A research team from the University of Córdoba (UCO) has identified for the first time the composition of a Roman perfume with a "smell of patchouli" dating back more than 2,000 years after the discovery of a small ointment in Carmona (Seville).
The University of Cordoba has explained that 2,000 years ago in the Roman city of Carmo, the current Carmona, someone put an "ointment in a funerary urn" and now, twenty centuries later, the research team, led by the professor of Organic Chemistry José Rafael Ruiz Arrebola, in collaboration with the Carmona City Council, has been able to chemically describe the real components of a first century AD perfume.
The remains of the perfume, found in 2019 during an archaeological intervention in a mausoleum located in the construction of a house on Calle Sevilla, had been kept solidified inside a container carved from quartz, which was still perfectly sealed.
As explained by the municipal archaeologist of Carmona, Juan Manuel Román, it was a collective tomb, possibly belonging to a family with high purchasing power, in which, in addition to numerous objects related to funerary rituals, the funerary urns of six adult individuals, three women and three men.
In one of the urns, made of glass, over the cremated bone remains of the deceased, in this case a woman between 30 and 40 years old, a cloth bag containing three amber beads and a small bottle or ointment of rock crystal (hyaline quartz) carved in the shape of an amphora.
Usually, perfume containers used to be made of blown glass and, on very few occasions, specimens made of this material have been found which, due to their characteristics and difficulty in carving due to their hardness, made them highly sought after and extremely expensive.
In addition to the singularity of the container, the really extraordinary fact was that it was perfectly sealed and that the solid residues of the perfume had been preserved inside, which has allowed this investigation to be carried out.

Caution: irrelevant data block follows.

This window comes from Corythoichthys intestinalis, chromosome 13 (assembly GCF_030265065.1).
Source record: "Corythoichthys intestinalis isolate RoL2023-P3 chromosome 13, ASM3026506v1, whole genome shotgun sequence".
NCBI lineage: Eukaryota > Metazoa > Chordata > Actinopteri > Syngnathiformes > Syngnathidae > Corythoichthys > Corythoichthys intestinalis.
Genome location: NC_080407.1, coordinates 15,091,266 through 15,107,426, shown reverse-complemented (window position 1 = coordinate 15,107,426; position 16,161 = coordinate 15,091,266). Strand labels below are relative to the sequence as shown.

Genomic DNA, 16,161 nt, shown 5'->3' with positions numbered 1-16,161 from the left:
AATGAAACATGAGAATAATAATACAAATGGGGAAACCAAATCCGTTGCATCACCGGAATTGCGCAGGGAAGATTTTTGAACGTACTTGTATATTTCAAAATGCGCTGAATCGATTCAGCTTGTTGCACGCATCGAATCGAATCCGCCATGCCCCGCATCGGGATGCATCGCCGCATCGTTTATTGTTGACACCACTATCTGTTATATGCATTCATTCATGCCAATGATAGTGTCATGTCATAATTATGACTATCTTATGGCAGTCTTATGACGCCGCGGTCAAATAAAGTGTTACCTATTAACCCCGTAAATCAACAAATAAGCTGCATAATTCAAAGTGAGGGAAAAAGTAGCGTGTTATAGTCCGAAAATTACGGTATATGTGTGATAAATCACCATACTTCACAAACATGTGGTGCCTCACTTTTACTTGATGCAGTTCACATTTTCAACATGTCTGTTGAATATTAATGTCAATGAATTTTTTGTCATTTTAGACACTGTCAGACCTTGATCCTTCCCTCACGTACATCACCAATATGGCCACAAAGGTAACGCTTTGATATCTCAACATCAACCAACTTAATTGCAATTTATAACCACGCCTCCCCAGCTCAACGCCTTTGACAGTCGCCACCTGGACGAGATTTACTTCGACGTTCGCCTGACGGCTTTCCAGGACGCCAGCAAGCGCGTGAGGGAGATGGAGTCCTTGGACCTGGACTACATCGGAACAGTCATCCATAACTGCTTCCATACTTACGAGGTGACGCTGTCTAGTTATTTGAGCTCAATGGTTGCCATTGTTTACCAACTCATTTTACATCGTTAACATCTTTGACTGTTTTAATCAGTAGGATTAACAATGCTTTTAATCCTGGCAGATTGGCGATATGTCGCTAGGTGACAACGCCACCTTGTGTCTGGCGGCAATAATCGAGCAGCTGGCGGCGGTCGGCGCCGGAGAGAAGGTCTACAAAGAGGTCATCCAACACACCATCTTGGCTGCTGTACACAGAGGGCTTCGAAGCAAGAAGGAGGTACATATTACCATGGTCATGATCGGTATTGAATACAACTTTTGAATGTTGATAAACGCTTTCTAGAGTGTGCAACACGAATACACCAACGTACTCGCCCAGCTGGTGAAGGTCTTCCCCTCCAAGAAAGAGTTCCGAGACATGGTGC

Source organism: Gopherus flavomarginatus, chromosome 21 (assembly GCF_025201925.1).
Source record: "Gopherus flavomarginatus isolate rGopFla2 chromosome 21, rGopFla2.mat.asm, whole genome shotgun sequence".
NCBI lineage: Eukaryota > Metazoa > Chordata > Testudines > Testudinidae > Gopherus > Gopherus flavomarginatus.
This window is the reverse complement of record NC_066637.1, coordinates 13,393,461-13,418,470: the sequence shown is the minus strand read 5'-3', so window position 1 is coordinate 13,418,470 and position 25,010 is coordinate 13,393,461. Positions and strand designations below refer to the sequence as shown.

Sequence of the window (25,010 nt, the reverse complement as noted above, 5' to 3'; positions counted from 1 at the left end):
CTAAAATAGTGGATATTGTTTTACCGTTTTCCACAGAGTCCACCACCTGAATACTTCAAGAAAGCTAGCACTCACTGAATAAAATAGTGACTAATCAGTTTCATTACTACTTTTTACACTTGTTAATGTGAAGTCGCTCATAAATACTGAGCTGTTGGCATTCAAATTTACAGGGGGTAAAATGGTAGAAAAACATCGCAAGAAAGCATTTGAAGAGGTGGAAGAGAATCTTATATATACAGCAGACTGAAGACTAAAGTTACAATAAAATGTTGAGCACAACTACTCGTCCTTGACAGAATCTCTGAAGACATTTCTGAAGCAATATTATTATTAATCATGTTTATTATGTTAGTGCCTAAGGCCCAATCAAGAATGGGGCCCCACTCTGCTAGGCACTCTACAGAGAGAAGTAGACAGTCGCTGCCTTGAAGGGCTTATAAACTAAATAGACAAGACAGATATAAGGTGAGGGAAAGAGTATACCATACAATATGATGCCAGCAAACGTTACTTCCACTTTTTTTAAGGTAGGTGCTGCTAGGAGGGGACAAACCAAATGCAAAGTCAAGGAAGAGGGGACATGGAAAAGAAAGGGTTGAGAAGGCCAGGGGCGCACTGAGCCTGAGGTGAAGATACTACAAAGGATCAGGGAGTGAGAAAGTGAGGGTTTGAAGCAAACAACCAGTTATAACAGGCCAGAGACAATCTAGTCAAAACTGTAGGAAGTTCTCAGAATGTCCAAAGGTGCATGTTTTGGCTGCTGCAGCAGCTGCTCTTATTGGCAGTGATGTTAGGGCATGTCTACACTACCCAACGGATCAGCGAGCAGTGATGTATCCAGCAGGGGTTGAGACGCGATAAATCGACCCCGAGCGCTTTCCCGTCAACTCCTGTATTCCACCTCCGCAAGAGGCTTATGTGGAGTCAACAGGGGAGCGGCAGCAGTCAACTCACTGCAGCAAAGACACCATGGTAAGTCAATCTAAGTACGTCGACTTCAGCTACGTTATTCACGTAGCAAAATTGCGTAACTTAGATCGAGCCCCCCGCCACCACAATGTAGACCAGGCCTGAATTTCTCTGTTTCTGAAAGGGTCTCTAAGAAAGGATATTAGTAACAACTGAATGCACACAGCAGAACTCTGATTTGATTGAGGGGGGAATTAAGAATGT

Professor Ruiz Arrebola stresses that the use of dolomite, a type of carbon, as a stopper and the bitumen used to seal it were the key to the magnificent state of conservation of the piece and its contents.
To find out what the perfume was made of, different instrumental techniques have been used, such as X-ray diffraction and gas chromatography coupled with mass spectrometry, among others.
According to Ruiz, from the analyzes it has been possible to determine that the small cylindrical stopper was made of dolomite (limestone) and that bitumen was used for its perfect fit and hermetic seal.
Regarding the perfume, two components have been identified, such as a vegetable base or binder, possibly olive oil, and the essence itself.
In this sense, according to the results of the chemical analyzes carried out by the University of Córdoba, Rome "smelled of patchouli", since this essential oil was obtained from a plant of Indian origin, Pogostemon cablin, widely used in perfumery. current and of whose use there was no record for Roman times.
On the other hand, the monumental characteristics of the tomb where it was found and, above all, the material in which the container that contained it was made, suggest that it was a product of high value.
This research represents a milestone for the field of perfumery from Roman times and the use of patchouli as an essential oil, while more studies are currently being carried out on other singular materials preserved in the Carmonense mausoleum and on which it is hoped that results will be obtained in brief
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